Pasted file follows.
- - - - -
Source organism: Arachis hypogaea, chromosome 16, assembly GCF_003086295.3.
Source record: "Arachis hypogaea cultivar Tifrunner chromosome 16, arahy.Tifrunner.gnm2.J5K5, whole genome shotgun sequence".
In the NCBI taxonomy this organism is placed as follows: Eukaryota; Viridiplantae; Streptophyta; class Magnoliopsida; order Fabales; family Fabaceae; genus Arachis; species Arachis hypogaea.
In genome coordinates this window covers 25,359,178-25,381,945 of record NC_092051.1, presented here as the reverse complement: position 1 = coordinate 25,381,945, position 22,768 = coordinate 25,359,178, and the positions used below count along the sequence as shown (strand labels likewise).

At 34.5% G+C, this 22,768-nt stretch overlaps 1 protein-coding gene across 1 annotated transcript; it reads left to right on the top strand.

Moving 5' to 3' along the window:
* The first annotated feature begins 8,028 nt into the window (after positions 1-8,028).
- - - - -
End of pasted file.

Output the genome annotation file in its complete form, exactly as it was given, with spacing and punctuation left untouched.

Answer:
Source organism: Arachis hypogaea, chromosome 16, assembly GCF_003086295.3.
Source record: "Arachis hypogaea cultivar Tifrunner chromosome 16, arahy.Tifrunner.gnm2.J5K5, whole genome shotgun sequence".
In the NCBI taxonomy this organism is placed as follows: Eukaryota; Viridiplantae; Streptophyta; class Magnoliopsida; order Fabales; family Fabaceae; genus Arachis; species Arachis hypogaea.
In genome coordinates this window covers 25,359,178-25,381,945 of record NC_092051.1, presented here as the reverse complement: position 1 = coordinate 25,381,945, position 22,768 = coordinate 25,359,178, and the positions used below count along the sequence as shown (strand labels likewise).

At 34.5% G+C, this 22,768-nt stretch overlaps 1 protein-coding gene across 1 annotated transcript; it reads left to right on the top strand.

Moving 5' to 3' along the window:
* The first annotated feature begins 8,028 nt into the window (after positions 1-8,028).